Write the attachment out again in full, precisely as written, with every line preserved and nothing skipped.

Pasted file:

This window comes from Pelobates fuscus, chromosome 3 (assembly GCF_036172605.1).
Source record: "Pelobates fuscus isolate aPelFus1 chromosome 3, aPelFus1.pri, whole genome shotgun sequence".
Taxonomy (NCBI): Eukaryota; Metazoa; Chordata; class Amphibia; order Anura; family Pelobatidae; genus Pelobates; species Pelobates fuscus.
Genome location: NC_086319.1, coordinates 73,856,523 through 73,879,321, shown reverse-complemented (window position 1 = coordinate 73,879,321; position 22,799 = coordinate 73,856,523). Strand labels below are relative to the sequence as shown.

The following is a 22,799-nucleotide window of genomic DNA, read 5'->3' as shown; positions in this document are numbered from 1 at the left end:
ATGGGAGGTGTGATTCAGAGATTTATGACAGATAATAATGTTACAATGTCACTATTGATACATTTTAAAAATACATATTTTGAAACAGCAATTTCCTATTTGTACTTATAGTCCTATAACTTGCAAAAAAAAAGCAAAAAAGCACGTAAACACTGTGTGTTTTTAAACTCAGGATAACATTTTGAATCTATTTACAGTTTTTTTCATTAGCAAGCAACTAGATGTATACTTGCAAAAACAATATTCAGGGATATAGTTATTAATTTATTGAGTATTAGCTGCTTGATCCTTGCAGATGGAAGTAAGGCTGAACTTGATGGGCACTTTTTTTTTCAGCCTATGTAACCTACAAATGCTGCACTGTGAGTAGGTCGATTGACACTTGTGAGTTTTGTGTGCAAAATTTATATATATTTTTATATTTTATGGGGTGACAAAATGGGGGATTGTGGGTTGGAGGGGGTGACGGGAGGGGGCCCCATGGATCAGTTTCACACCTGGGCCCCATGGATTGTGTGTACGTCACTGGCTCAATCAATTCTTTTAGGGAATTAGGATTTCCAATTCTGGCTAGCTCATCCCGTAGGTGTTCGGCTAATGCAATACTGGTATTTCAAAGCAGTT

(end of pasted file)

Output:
This window comes from Pelobates fuscus, chromosome 3 (assembly GCF_036172605.1).
Source record: "Pelobates fuscus isolate aPelFus1 chromosome 3, aPelFus1.pri, whole genome shotgun sequence".
Taxonomy (NCBI): Eukaryota; Metazoa; Chordata; class Amphibia; order Anura; family Pelobatidae; genus Pelobates; species Pelobates fuscus.
Genome location: NC_086319.1, coordinates 73,856,523 through 73,879,321, shown reverse-complemented (window position 1 = coordinate 73,879,321; position 22,799 = coordinate 73,856,523). Strand labels below are relative to the sequence as shown.

The following is a 22,799-nucleotide window of genomic DNA, read 5'->3' as shown; positions in this document are numbered from 1 at the left end:
ATGGGAGGTGTGATTCAGAGATTTATGACAGATAATAATGTTACAATGTCACTATTGATACATTTTAAAAATACATATTTTGAAACAGCAATTTCCTATTTGTACTTATAGTCCTATAACTTGCAAAAAAAAAGCAAAAAAGCACGTAAACACTGTGTGTTTTTAAACTCAGGATAACATTTTGAATCTATTTACAGTTTTTTTCATTAGCAAGCAACTAGATGTATACTTGCAAAAACAATATTCAGGGATATAGTTATTAATTTATTGAGTATTAGCTGCTTGATCCTTGCAGATGGAAGTAAGGCTGAACTTGATGGGCACTTTTTTTTTCAGCCTATGTAACCTACAAATGCTGCACTGTGAGTAGGTCGATTGACACTTGTGAGTTTTGTGTGCAAAATTTATATATATTTTTATATTTTATGGGGTGACAAAATGGGGGATTGTGGGTTGGAGGGGGTGACGGGAGGGGGCCCCATGGATCAGTTTCACACCTGGGCCCCATGGATTGTGTGTACGTCACTGGCTCAATCAATTCTTTTAGGGAATTAGGATTTCCAATTCTGGCTAGCTCATCCCGTAGGTGTTCGGCTAATGCAATACTGGTATTTCAAAGCAGTT